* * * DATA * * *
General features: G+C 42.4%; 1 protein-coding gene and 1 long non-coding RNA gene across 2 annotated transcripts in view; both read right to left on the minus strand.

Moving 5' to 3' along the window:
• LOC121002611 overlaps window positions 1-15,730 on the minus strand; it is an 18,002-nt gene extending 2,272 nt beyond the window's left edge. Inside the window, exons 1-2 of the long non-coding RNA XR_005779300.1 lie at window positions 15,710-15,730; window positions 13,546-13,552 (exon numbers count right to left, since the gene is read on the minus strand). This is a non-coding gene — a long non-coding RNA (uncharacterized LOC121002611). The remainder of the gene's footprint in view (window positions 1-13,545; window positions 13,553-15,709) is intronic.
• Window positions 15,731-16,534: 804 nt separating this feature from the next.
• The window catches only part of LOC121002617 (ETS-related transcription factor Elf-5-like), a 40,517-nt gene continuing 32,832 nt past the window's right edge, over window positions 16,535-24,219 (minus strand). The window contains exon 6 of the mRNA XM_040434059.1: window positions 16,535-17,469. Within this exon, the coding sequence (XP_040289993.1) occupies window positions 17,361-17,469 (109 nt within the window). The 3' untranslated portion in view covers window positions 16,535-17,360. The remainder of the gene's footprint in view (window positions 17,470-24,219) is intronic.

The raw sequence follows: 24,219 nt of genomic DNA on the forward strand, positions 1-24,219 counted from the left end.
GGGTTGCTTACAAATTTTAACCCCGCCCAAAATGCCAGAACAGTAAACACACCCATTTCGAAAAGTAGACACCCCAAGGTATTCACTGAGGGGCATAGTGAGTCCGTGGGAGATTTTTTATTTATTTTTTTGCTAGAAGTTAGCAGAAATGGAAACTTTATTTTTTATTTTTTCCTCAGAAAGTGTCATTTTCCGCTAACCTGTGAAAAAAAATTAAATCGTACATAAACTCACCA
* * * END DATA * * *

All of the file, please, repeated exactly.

General features: G+C 42.4%; 1 protein-coding gene and 1 long non-coding RNA gene across 2 annotated transcripts in view; both read right to left on the minus strand.

Moving 5' to 3' along the window:
• LOC121002611 overlaps window positions 1-15,730 on the minus strand; it is an 18,002-nt gene extending 2,272 nt beyond the window's left edge. Inside the window, exons 1-2 of the long non-coding RNA XR_005779300.1 lie at window positions 15,710-15,730; window positions 13,546-13,552 (exon numbers count right to left, since the gene is read on the minus strand). This is a non-coding gene — a long non-coding RNA (uncharacterized LOC121002611). The remainder of the gene's footprint in view (window positions 1-13,545; window positions 13,553-15,709) is intronic.
• Window positions 15,731-16,534: 804 nt separating this feature from the next.
• The window catches only part of LOC121002617 (ETS-related transcription factor Elf-5-like), a 40,517-nt gene continuing 32,832 nt past the window's right edge, over window positions 16,535-24,219 (minus strand). The window contains exon 6 of the mRNA XM_040434059.1: window positions 16,535-17,469. Within this exon, the coding sequence (XP_040289993.1) occupies window positions 17,361-17,469 (109 nt within the window). The 3' untranslated portion in view covers window positions 16,535-17,360. The remainder of the gene's footprint in view (window positions 17,470-24,219) is intronic.

The raw sequence follows: 24,219 nt of genomic DNA on the forward strand, positions 1-24,219 counted from the left end.
GGGTTGCTTACAAATTTTAACCCCGCCCAAAATGCCAGAACAGTAAACACACCCATTTCGAAAAGTAGACACCCCAAGGTATTCACTGAGGGGCATAGTGAGTCCGTGGGAGATTTTTTATTTATTTTTTTGCTAGAAGTTAGCAGAAATGGAAACTTTATTTTTTATTTTTTCCTCAGAAAGTGTCATTTTCCGCTAACCTGTGAAAAAAAATTAAATCGTACATAAACTCACCA